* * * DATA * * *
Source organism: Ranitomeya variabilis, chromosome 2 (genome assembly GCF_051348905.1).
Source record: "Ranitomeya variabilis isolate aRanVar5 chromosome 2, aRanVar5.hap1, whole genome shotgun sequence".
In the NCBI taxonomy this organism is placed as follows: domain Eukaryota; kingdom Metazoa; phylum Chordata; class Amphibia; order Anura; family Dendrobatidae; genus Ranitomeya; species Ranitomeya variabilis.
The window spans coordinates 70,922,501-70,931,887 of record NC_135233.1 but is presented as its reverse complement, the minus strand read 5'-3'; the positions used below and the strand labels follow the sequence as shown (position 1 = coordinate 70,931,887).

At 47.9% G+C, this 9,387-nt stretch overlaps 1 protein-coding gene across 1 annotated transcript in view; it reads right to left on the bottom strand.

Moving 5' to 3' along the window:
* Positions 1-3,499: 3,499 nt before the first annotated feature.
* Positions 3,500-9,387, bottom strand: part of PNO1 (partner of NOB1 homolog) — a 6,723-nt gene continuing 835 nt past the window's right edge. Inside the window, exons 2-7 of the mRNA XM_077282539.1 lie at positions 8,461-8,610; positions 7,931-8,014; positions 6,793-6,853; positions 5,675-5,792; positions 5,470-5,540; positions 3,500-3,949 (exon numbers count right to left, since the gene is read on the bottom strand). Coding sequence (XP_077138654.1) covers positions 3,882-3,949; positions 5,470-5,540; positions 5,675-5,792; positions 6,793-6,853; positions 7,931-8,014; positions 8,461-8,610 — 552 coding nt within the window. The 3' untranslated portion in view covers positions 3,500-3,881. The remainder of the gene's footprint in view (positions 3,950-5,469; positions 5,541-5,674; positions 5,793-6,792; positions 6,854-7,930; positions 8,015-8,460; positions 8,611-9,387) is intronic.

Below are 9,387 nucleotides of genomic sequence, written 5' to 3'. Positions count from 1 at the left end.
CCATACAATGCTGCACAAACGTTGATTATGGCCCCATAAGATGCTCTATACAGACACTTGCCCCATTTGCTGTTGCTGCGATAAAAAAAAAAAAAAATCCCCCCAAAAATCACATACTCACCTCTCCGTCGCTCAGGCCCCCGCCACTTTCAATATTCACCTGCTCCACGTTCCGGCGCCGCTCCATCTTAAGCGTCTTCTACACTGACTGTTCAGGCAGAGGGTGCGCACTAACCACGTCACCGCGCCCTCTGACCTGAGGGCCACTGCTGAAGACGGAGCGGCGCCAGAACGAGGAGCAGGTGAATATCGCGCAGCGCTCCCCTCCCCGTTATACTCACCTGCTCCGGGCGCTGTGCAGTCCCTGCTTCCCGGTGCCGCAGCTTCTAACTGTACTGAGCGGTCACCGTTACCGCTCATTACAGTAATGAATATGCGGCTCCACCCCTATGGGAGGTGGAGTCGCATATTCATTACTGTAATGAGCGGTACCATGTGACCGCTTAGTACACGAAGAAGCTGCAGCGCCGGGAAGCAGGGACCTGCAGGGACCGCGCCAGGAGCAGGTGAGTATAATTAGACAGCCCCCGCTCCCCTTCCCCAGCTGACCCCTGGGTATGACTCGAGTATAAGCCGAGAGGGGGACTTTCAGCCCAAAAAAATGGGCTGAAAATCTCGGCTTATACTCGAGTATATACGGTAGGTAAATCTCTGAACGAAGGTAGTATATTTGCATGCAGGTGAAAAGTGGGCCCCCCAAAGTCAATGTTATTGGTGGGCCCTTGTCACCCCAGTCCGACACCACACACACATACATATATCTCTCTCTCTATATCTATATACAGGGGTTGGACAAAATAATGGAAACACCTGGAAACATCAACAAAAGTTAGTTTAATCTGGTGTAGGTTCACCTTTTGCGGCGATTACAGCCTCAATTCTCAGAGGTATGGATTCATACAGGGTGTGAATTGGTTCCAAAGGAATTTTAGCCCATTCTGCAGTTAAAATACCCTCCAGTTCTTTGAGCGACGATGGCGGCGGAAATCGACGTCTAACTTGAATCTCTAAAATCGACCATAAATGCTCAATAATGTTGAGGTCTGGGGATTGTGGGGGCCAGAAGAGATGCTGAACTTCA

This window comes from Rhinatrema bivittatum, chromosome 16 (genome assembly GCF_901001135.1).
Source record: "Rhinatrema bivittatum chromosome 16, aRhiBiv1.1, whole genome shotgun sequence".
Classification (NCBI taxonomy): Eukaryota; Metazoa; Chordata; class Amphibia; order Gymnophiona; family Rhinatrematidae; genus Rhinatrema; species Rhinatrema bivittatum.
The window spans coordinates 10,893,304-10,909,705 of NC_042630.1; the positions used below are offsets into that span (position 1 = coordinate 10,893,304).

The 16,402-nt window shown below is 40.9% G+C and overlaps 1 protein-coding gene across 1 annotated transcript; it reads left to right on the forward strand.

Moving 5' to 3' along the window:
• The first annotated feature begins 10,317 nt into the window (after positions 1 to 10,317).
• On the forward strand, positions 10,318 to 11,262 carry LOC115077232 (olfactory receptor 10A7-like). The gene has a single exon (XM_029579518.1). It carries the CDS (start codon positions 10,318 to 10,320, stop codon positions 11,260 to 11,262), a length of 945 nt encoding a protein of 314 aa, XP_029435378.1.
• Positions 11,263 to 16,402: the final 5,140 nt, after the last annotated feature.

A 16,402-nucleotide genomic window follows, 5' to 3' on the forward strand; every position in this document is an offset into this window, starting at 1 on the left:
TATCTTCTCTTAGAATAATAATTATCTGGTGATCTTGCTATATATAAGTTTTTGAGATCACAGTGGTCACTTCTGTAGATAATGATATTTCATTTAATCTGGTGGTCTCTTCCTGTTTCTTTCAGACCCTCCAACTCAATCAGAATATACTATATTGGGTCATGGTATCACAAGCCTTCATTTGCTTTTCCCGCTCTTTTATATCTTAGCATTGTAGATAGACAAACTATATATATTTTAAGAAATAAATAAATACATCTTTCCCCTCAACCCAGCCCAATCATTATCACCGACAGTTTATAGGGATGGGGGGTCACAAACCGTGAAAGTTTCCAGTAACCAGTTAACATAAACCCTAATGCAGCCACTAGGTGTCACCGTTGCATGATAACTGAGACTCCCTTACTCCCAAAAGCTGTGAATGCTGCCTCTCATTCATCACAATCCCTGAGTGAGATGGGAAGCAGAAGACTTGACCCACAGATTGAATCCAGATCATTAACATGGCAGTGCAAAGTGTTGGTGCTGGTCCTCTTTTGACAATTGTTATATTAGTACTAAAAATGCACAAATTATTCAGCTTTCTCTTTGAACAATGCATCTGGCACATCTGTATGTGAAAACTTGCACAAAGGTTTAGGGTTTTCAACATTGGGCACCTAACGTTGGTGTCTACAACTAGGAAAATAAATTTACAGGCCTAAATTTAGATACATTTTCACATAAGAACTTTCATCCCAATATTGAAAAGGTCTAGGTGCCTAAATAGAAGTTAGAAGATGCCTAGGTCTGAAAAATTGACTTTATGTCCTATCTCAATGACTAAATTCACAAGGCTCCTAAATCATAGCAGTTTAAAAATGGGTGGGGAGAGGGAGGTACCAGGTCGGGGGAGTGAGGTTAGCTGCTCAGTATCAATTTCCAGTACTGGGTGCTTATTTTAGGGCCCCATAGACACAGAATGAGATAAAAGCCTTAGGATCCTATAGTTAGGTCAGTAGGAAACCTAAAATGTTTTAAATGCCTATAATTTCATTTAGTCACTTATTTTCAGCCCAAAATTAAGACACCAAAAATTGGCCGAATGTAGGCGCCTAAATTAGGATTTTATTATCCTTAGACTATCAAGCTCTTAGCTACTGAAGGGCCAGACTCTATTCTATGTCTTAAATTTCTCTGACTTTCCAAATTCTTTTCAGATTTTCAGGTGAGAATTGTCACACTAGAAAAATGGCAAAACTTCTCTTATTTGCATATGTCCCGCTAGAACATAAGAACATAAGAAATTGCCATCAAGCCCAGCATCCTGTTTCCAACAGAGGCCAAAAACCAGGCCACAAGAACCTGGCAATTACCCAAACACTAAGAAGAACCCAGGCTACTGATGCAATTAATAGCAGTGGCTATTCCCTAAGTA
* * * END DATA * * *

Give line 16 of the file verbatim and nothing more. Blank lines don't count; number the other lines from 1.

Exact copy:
Moving 5' to 3' along the window: